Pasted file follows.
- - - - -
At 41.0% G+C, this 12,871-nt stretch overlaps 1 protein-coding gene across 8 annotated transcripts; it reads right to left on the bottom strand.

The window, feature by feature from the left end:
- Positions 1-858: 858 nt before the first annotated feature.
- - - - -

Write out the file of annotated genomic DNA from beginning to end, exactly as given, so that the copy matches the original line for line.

At 41.0% G+C, this 12,871-nt stretch overlaps 1 protein-coding gene across 8 annotated transcripts; it reads right to left on the bottom strand.

The window, feature by feature from the left end:
- Positions 1-858: 858 nt before the first annotated feature.